The United States ' Involvement Of World War II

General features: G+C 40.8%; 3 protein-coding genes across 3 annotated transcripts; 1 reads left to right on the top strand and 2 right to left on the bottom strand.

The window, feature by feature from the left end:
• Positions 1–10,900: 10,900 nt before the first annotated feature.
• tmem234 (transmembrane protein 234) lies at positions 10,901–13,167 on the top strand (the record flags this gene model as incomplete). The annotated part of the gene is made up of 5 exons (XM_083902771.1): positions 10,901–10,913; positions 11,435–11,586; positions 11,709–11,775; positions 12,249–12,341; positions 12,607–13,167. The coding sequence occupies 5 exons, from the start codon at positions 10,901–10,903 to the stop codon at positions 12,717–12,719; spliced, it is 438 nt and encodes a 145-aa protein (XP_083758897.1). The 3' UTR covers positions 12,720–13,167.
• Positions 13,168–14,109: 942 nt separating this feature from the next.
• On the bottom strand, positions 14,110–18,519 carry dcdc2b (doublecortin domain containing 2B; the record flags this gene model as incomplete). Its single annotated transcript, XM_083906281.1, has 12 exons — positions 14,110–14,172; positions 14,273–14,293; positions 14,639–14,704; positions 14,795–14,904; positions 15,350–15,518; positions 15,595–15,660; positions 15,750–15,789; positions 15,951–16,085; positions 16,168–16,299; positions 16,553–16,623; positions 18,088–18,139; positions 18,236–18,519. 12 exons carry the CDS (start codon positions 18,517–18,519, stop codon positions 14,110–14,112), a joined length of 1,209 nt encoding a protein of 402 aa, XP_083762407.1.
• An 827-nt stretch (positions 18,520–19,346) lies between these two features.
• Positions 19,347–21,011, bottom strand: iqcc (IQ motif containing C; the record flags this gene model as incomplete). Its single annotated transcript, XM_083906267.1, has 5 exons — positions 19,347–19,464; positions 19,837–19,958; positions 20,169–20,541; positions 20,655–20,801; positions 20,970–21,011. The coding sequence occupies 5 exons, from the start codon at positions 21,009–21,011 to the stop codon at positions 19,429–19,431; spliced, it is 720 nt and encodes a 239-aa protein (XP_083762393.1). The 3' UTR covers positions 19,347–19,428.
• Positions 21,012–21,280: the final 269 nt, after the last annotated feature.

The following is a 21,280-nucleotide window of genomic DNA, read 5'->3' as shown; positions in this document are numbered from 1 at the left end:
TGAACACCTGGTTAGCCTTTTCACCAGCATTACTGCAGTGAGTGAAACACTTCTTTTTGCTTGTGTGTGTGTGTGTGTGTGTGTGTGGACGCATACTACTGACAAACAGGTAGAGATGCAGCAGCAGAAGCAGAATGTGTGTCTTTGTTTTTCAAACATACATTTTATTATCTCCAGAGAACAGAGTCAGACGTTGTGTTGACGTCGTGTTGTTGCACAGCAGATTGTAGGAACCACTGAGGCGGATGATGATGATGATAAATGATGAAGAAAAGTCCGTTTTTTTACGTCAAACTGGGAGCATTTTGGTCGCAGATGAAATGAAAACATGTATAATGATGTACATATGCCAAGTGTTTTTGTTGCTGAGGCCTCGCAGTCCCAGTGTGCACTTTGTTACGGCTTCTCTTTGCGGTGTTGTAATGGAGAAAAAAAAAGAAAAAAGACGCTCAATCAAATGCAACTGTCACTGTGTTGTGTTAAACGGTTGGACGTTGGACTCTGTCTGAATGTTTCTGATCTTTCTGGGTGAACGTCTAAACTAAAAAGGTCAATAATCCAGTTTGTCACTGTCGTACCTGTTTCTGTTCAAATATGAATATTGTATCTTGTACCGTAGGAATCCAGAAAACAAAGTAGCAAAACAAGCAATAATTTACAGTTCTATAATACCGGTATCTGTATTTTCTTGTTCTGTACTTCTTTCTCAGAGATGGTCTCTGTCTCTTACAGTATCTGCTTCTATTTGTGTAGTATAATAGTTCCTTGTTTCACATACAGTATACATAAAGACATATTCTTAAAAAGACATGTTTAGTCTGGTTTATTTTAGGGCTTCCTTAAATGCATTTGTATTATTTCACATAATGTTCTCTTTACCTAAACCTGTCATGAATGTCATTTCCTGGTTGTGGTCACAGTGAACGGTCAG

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They came, unwarned. On the 7th of December 1941, the Japanese executed a full-fledged attack on Pearl Harbor. They mercilessly created havoc, with attacks that caused the sinking of eighteen American ships, as well as 170 aircrafts. The casualties were dreadful, with 1,177 of those lost lives had been of the crewmen. The very next day, President Roosevelt declared war on Japan, and thus the United States’ involvement of World War II. Americans of every state were absolutely enraged and bent on their will for vengeance against the Asian country. Within the shadows of galvanized America, Robert Oppenheimer had set his infamous Manhattan Project into action. This project was so disclosed that only a limited number of men truly knew of its purpose. The clandestine project held prior securities to the point in which famous scientists had to use codenames in order to visit Los Alamos, even wives were kept in the dark, and only key scientists could bring their wives along with them. (Source D) This project had been the discreet creation of the Atomic Bombs. Time and time again, this topic had never really dissipated, its controversial who, what and whys prompting generations to debate its palpable purpose. Was the aim really focused for the “good of all?” Was it for America’s self-preservation and wish to promptly put an end to all of the suffering? Many Americans to this day still believe and argue for the usefulness of the atomic bombings, that the droppings were justified.
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